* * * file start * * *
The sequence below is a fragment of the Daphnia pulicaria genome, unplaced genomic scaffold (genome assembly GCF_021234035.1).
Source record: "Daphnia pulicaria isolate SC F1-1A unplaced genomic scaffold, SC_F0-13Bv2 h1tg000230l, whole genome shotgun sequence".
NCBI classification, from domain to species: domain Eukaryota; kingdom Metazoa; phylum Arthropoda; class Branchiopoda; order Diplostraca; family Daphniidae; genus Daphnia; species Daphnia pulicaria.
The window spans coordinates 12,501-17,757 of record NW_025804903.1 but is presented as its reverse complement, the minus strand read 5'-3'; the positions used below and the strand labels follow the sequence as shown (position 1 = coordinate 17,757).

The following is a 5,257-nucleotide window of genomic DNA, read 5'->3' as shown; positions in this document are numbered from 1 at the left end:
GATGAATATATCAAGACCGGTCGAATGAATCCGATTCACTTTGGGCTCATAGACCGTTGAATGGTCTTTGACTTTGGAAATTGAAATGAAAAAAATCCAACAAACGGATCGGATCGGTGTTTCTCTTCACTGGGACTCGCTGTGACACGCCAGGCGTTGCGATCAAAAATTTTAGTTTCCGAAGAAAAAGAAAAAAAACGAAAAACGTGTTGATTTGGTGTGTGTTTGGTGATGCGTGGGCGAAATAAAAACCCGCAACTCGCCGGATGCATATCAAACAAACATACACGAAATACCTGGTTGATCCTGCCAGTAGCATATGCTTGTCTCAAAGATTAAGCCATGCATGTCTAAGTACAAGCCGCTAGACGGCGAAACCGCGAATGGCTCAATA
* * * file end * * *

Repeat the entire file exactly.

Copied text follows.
The sequence below is a fragment of the Daphnia pulicaria genome, unplaced genomic scaffold (genome assembly GCF_021234035.1).
Source record: "Daphnia pulicaria isolate SC F1-1A unplaced genomic scaffold, SC_F0-13Bv2 h1tg000230l, whole genome shotgun sequence".
NCBI classification, from domain to species: domain Eukaryota; kingdom Metazoa; phylum Arthropoda; class Branchiopoda; order Diplostraca; family Daphniidae; genus Daphnia; species Daphnia pulicaria.
The window spans coordinates 12,501-17,757 of record NW_025804903.1 but is presented as its reverse complement, the minus strand read 5'-3'; the positions used below and the strand labels follow the sequence as shown (position 1 = coordinate 17,757).

The following is a 5,257-nucleotide window of genomic DNA, read 5'->3' as shown; positions in this document are numbered from 1 at the left end:
GATGAATATATCAAGACCGGTCGAATGAATCCGATTCACTTTGGGCTCATAGACCGTTGAATGGTCTTTGACTTTGGAAATTGAAATGAAAAAAATCCAACAAACGGATCGGATCGGTGTTTCTCTTCACTGGGACTCGCTGTGACACGCCAGGCGTTGCGATCAAAAATTTTAGTTTCCGAAGAAAAAGAAAAAAAACGAAAAACGTGTTGATTTGGTGTGTGTTTGGTGATGCGTGGGCGAAATAAAAACCCGCAACTCGCCGGATGCATATCAAACAAACATACACGAAATACCTGGTTGATCCTGCCAGTAGCATATGCTTGTCTCAAAGATTAAGCCATGCATGTCTAAGTACAAGCCGCTAGACGGCGAAACCGCGAATGGCTCAATA